Dec 7, 2022Liked by Burkhard Stubert

Some thoughs about "Nicolas Carlo: Comparing 2 approaches of refactoring untested code"

The mentioned measures "Write high level tests first" and "Start refactoring immediatly" actually fall short in legacy-code refactoring.

Before thinking about changing code, it is imperative to gain an understanding of the software's function.

A good source for a better understanding can of course be existing requirements.

But practice often shows that with "grown" code, the current requirements were no longer included with the code changes.

To achieve a better understanding of legacy code, techniques such as those described in "The legacy code programmer's toolbox" by Jonathan Boccara can be used. (including "10 techniques to understand legacy code").

After analysing the code, an attempt can be made to make minor changes to the existing code.

As you point out in the article, this can be approached in the context of TDD with fakes, stubs and spys.

In my opinion, however, a more systematic approach would be to make the first changes using the Mikado Method (Mikado Method, by Ellnestam & Brolund).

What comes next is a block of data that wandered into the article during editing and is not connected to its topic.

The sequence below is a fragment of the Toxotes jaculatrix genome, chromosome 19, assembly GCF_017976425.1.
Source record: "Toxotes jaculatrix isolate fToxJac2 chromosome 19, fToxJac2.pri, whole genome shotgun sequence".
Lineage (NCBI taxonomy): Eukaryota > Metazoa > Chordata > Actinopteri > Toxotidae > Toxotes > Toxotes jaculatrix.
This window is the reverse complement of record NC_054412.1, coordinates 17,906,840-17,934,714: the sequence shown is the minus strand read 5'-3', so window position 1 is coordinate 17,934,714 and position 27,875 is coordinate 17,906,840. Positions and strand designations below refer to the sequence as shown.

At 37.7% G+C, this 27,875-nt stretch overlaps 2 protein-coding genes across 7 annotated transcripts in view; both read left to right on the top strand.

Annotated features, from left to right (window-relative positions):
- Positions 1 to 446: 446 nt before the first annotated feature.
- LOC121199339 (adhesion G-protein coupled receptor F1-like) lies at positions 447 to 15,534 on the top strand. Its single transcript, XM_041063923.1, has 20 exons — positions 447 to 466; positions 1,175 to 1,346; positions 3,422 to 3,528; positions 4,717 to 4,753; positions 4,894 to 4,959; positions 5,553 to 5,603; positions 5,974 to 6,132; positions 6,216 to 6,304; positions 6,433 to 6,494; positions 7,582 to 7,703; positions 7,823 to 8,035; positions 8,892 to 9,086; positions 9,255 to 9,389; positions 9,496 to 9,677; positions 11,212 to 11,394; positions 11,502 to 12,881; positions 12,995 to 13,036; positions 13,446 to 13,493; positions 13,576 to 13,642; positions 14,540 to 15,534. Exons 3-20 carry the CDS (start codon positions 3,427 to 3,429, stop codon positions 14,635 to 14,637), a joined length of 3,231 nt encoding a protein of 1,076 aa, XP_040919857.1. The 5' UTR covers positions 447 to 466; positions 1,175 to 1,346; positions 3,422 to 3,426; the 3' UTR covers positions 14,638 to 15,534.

This way, a target picture can be formulated and the way to get there can be well documented.

Incidentally, this method does not contradict the TDD method, but supports it in a very good way.

Some characteristics of the methods mentioned above

Write high level tests first

- Flaky tests (as described in the article) are in my opinion completely worthless

because every time the tests fail, it has to be investigated if the malfunction is caused by the test or by the code

- Complicated to create because of the dependencies.

- Mostly complete parts of the application or the library are needed to create the test.

- Dependencies to the outside world (database, UI etc) are required.

These dependencies generally have "state". This makes writing tests even more time-consuming.

- Deploying the environment is made easier by Docker, but makes the tests even more time-consuming to maintain.

Different states of the database have to be prepared before the tests.

Storing the test scenarios in another repository

Slows down test processes.

- Due to incomplete requirements, it is difficult to guarantee the completeness of the tests.

Direct refactoring

- Carries the risk of introducing errors.

- Refactoring of individual classes is too little as a measure

Possible structural problems can be overlooked by focusing on individual classes.

- The creation of fakes, stubs and spies in large projects poses problems in terms of maintenance but also the motivation of the developers.

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